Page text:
September, fragment of a Roman mosaic in the Sousse Archaeological Museum, Tunisia © Ad Meskens / Wikimedia Commons
With the new year upon us, it is only fitting to have this topic as our first blog for 2022.
Instead of watching the rise and drop of the water level of the Nile, and nature in general, dictate the events taking place in our daily lives, our schedules are paced by a written calendar which provides rhythm to our activities. Some of these events are nature-made; many, including religious and historical celebrations, are man-made; and a few have become profit-driven.
It is fascinating to explore some of the developments of the calendar. Much like any cultural or linguistic evolution, the names of the months developed over centuries. But overall, our lives run on Roman time. Birthdays, wedding anniversaries and public holidays are regulated by Pope Gregory XIII’s Gregorian Calendar, which is itself a modification of Julius Caesar’s calendar introduced in 45 B.C. The names of our months are therefore derived from the Roman gods, leaders, festivals and numbers. If you’ve ever wondered why our 12-month year ends with September, October, November and December – names which mean the seventh, eighth, ninth and tenth months – you can blame the Romans.
The original Roman calendar was still a 12-month year, starting with February. However, only ten of the months were named, as the two final months of the year were the winter months. The calendar was built to help track a largely agrarian and militaristic lifestyle, so there was not much use planning invasions, harvests or festivals in times where it was too cold to do so.
This all changed when Julius Caesar, together with the help of some mathematicians, decided to make some major changes to the year. He adjusted the days per year to be 365.25, meaning that every four years there would be a leap year. He also replaced the ordinal months after June with July and August, reflecting the names of the Roman king “Julius, Augustus”. In the process of renaming, he also named the two unnamed months that ended the year. One was now December, pushed down by the introduction of August, and the other was January, after the god Janus. Janus represented beginnings and ends, doorways, new paths. Caesar therefore also decided that January would be pushed up to become the first month of the year, and not the last.
Pope Gregory XIII had to make some adjustments almost a century and a half later, though. He anglicized the names of the months to reflect the more common languages of the time, and adjusted day lengths. See, when Julius Caesar’s mathematicians changed the year to 365.25 days, they were off a tiny fraction. This tiny fraction made it so the year would gain an extra day every 128 years, a phenomenon called solar drift. This was not a big enough phenomenon to be noteworthy before the fall of the roman empire, but by 1582, the year had drifted by just under two weeks, leading to seasons not quite lining up and festivals celebrating equinoxes and solstices being unseasonal. After this adjustment, we were left with the same names, the same leap years, and a slightly more accurate year length.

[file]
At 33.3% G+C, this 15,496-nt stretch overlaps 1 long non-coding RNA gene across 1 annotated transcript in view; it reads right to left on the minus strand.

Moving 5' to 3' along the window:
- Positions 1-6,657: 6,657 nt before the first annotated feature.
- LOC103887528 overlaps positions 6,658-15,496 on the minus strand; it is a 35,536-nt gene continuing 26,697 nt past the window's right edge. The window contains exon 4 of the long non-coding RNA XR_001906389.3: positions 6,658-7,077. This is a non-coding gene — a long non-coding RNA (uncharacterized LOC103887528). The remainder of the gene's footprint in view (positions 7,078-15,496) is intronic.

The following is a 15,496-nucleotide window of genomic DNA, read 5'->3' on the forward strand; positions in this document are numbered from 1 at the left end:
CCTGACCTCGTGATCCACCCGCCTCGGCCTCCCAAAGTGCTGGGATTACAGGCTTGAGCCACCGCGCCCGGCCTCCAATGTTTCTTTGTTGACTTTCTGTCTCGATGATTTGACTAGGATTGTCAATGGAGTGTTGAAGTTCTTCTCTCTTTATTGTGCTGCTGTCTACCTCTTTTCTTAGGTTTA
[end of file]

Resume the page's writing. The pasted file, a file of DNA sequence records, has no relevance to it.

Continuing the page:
1698 engraving by Jacobus Harrewyn - January from the print series 'The Months' © The Trustees of the British Museum
January is “the month of Janus”, the Roman god of beginnings and endings. Janus presided over doors and gates – appropriate for the beginning of the year. Indeed, Janus was usually depicted with faces looking backward and forward, as is characteristic of a new year.
February, “the month of cleansing”, is derived from februa, the name of a Roman purification festival held on the 15th of this month.
Mars and Rhea Silvia by Rubens ca. 1617-20
March is named after the god of war and a planet – Mars. In ancient Rome, several festivals of Mars took place in March because that was the earliest month of the year when the weather was mild enough to start a war.
April is from the Latin word aperio, “to open (bud),” because plants begin to grow in this month. In essence, this month was viewed as spring’s renewal.
May springs from the Greek goddess Maia, daughter of Atlas and mother of Hermes. She was a nurturer and an earth goddess, which certainly explains her connection with this springtime month, when flowers and crops burst forth.
June descends from Juno, wife of Jupiter, and the Roman ancient goddess of marriage and childbirth.
July was named in honour of Julius Caesar right after his assassination in 44 B.C., with July being the month of his birth. July is the first month in the calendar that bears the name of a real person, rather than a deity.
August represents another Roman ruler having been enshrined. In 8 B.C., the month Sextilis (“sixth”) was renamed after Augustus, nephew of Julius Caesar and the first emperor of Rome. The emperor’s name came from the Latin augustus, which gave rise to the adjective “august”, meaning “respected and impressive”.
September, from the Latin septem (“seven”), seems as if it should be the seventh month of the year. The names for October (octo), November (novem), and December (decem) suggest that they would be the eighth, ninth and tenth months. And they once were, when the Roman lunar calendar started the year in March at harvest time. But all that changed in 46 B.C., when January became the first month of the new Julian calendar, making September through December the ninth to twelfth months of the year.
Sousse mosaic calendar, Tunisia © Ad Meskens / Wikimedia Commons
The team at STI would like to take this opportunity to wish our loyal travellers and readers a wonderful new year and, as appropriate in January – new beginnings.
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